Common Blue Wood Aster

Symphyotrichum cordifolium Asteraceae

Other names

Heart-Leaved Aster

Growth habit


Native distribution

Native to the Finger Lakes Region, E North America


A 15-24"" aster with white to pale blue flowers. Makes a good ground cover.
Light: sun to part shade
Moisture and Soil: moist to dry soil


Seed Treatment and Storage: store seed cool & dry; Cold/moist stratify OR sow at 70 deg. F.

Biocultural value

The Ojibwa used the root of heart-leaved aster and eighteen other plants in an incense to attract dear for hunting.

Wildlife value

Heart-leaved aster flowerheads attract many kinds of insects, including long-tongued bees, short-tongued bees, wasps, flies, butterflies, skippers, and beetles. Many insects feed on the foliage, including leaf beetles, the larvae of leaf-mining flies and fruit flies, plant bugs, stink bugs, lace bugs, aphids, leafhoppers, and the caterpillars of several butterfly and moth species. Other wildlife use asters to a limited degree. Ruffed grouse, wild turkey, and tree sparrows eat the leaves and/or seeds, as do mammals like chipmunks, white-footed mice and white-tailed deer.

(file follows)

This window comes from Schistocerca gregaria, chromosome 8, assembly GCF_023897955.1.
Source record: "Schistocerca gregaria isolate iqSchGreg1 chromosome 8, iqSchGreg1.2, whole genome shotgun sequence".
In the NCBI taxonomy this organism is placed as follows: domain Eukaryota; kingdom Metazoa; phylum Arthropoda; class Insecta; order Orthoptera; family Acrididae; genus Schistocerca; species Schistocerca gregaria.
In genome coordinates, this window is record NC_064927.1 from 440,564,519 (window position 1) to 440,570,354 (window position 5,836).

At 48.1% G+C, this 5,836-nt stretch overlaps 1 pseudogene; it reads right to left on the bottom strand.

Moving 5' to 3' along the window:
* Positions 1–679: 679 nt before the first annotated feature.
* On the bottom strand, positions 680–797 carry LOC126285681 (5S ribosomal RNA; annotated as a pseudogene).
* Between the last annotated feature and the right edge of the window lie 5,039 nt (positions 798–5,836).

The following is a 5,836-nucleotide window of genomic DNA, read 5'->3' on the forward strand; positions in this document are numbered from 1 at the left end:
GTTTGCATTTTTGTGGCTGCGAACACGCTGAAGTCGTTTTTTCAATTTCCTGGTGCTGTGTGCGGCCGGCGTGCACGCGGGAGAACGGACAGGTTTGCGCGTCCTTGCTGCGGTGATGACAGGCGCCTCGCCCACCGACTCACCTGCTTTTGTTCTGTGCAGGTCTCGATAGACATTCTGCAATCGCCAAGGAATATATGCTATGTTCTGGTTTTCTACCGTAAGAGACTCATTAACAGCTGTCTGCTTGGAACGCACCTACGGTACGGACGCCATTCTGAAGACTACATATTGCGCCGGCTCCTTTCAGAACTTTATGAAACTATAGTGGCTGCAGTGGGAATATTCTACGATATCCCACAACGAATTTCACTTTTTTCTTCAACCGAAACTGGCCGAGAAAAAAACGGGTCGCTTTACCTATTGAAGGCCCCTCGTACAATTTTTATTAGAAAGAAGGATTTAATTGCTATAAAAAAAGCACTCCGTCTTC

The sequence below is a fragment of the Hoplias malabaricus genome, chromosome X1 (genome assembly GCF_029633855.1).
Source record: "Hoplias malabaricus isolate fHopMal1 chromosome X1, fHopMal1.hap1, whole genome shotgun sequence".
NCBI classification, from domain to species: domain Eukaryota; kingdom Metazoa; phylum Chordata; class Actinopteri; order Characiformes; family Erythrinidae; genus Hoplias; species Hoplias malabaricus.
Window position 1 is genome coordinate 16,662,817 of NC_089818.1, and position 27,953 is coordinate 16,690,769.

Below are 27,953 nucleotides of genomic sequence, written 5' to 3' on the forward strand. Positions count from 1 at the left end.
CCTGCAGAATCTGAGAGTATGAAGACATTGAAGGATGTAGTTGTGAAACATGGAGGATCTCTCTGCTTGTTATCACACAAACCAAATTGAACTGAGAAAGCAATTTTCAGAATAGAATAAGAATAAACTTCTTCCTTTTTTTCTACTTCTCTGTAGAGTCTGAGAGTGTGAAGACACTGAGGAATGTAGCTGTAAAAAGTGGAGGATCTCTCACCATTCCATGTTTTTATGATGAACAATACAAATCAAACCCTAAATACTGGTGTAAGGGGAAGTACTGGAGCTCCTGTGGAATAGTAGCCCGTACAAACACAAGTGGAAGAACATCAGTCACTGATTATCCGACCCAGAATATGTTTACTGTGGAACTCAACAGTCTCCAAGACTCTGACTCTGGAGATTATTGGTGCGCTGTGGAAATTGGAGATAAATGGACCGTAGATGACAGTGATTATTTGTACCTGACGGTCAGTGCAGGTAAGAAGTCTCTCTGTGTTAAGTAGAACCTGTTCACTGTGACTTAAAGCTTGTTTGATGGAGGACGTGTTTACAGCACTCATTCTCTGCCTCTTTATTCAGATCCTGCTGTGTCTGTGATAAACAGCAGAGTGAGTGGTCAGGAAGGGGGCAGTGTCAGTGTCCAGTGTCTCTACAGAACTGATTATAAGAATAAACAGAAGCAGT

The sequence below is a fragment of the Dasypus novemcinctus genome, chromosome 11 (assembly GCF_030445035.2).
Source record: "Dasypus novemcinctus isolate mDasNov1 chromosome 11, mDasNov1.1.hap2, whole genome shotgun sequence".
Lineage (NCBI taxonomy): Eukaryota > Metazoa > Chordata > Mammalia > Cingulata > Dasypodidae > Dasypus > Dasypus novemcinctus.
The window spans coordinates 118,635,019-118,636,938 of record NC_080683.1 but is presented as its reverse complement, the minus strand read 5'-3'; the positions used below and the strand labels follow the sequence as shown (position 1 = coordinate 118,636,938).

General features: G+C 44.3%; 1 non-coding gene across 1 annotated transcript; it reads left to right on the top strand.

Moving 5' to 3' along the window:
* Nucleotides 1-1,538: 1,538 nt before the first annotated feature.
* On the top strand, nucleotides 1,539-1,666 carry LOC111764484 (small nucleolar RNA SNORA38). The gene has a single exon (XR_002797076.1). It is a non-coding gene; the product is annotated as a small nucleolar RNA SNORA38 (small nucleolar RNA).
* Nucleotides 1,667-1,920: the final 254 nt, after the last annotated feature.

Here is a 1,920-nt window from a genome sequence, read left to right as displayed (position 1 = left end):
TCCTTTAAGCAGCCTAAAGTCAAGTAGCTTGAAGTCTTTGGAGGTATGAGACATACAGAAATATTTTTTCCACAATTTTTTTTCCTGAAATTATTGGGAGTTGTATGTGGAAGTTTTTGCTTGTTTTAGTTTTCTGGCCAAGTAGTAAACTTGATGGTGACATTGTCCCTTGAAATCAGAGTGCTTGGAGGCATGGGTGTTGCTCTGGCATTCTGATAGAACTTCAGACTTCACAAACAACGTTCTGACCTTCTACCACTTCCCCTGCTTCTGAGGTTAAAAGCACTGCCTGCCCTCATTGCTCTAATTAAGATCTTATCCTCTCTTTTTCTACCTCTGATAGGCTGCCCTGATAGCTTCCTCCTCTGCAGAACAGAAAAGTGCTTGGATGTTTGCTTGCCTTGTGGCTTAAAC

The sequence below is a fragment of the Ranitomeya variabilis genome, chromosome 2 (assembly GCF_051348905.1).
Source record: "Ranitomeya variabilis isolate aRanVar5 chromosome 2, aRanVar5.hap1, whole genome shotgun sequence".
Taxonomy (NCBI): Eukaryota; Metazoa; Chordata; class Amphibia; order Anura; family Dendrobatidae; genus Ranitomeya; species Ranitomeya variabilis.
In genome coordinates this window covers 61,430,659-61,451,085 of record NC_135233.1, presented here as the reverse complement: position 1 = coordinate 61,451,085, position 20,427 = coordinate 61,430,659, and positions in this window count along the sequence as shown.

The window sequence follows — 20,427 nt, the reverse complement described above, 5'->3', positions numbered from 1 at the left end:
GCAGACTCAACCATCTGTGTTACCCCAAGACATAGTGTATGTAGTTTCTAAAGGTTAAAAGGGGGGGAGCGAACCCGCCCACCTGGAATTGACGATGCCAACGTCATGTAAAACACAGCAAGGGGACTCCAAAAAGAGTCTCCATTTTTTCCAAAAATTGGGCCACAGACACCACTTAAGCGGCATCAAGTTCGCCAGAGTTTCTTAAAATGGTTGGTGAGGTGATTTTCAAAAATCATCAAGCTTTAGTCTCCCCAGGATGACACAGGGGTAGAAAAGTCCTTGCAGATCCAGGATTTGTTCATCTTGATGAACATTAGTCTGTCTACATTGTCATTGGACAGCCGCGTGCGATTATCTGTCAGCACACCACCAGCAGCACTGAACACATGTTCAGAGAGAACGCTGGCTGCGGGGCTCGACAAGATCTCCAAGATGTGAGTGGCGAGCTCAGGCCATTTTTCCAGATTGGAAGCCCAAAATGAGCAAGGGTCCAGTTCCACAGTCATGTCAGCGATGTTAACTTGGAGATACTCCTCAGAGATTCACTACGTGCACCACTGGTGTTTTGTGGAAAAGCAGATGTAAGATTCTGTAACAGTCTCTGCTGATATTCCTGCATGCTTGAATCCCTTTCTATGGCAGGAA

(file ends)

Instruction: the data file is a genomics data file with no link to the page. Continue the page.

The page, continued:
Mundy Wildflower Garden, Edwards Lake Cliffs Preserve, McLean Bogs, South Hill Swamp

Source of plant

North Creek Nurseries, The Plantsmen


Perennial herb to 1.5m; stems glabrous or hirsute. Leaves to 12x10cm, narrowly to broadly cordate, petioles scarcely winged, lower leaves long-petiolate. Capitula 2cm in diameter, radiate, in a loose panicle; phyllaries narrow, obtuse, purple at apex; ray florets 8-20, pale blue; disc florets yellow.

USDA Hardiness Zone